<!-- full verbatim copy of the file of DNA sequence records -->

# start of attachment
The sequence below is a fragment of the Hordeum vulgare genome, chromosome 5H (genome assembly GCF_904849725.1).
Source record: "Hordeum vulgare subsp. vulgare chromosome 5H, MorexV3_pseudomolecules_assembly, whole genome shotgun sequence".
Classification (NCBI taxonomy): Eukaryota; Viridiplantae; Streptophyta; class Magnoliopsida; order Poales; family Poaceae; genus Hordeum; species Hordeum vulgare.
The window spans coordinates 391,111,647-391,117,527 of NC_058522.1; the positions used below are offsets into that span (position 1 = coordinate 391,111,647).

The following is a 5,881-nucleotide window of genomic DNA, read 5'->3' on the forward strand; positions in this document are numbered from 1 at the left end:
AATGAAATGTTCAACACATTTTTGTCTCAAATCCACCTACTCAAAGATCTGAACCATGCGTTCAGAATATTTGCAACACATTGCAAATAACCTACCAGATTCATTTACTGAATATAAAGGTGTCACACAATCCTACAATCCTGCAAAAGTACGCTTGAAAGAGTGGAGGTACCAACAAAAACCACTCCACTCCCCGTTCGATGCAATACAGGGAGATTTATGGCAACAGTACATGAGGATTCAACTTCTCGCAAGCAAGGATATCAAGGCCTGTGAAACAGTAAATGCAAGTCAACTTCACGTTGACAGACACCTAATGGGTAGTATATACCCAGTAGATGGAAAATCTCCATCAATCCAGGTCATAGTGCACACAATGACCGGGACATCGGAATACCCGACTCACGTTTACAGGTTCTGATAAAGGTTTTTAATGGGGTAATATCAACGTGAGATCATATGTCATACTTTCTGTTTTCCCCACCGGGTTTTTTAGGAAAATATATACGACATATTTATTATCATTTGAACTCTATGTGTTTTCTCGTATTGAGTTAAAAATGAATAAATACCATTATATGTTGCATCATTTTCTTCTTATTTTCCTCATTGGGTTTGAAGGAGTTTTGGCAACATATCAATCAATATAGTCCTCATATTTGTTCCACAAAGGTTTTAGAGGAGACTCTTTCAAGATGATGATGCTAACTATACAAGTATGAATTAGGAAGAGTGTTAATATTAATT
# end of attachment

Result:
The sequence below is a fragment of the Hordeum vulgare genome, chromosome 5H (genome assembly GCF_904849725.1).
Source record: "Hordeum vulgare subsp. vulgare chromosome 5H, MorexV3_pseudomolecules_assembly, whole genome shotgun sequence".
Classification (NCBI taxonomy): Eukaryota; Viridiplantae; Streptophyta; class Magnoliopsida; order Poales; family Poaceae; genus Hordeum; species Hordeum vulgare.
The window spans coordinates 391,111,647-391,117,527 of NC_058522.1; the positions used below are offsets into that span (position 1 = coordinate 391,111,647).

The following is a 5,881-nucleotide window of genomic DNA, read 5'->3' on the forward strand; positions in this document are numbered from 1 at the left end:
AATGAAATGTTCAACACATTTTTGTCTCAAATCCACCTACTCAAAGATCTGAACCATGCGTTCAGAATATTTGCAACACATTGCAAATAACCTACCAGATTCATTTACTGAATATAAAGGTGTCACACAATCCTACAATCCTGCAAAAGTACGCTTGAAAGAGTGGAGGTACCAACAAAAACCACTCCACTCCCCGTTCGATGCAATACAGGGAGATTTATGGCAACAGTACATGAGGATTCAACTTCTCGCAAGCAAGGATATCAAGGCCTGTGAAACAGTAAATGCAAGTCAACTTCACGTTGACAGACACCTAATGGGTAGTATATACCCAGTAGATGGAAAATCTCCATCAATCCAGGTCATAGTGCACACAATGACCGGGACATCGGAATACCCGACTCACGTTTACAGGTTCTGATAAAGGTTTTTAATGGGGTAATATCAACGTGAGATCATATGTCATACTTTCTGTTTTCCCCACCGGGTTTTTTAGGAAAATATATACGACATATTTATTATCATTTGAACTCTATGTGTTTTCTCGTATTGAGTTAAAAATGAATAAATACCATTATATGTTGCATCATTTTCTTCTTATTTTCCTCATTGGGTTTGAAGGAGTTTTGGCAACATATCAATCAATATAGTCCTCATATTTGTTCCACAAAGGTTTTAGAGGAGACTCTTTCAAGATGATGATGCTAACTATACAAGTATGAATTAGGAAGAGTGTTAATATTAATT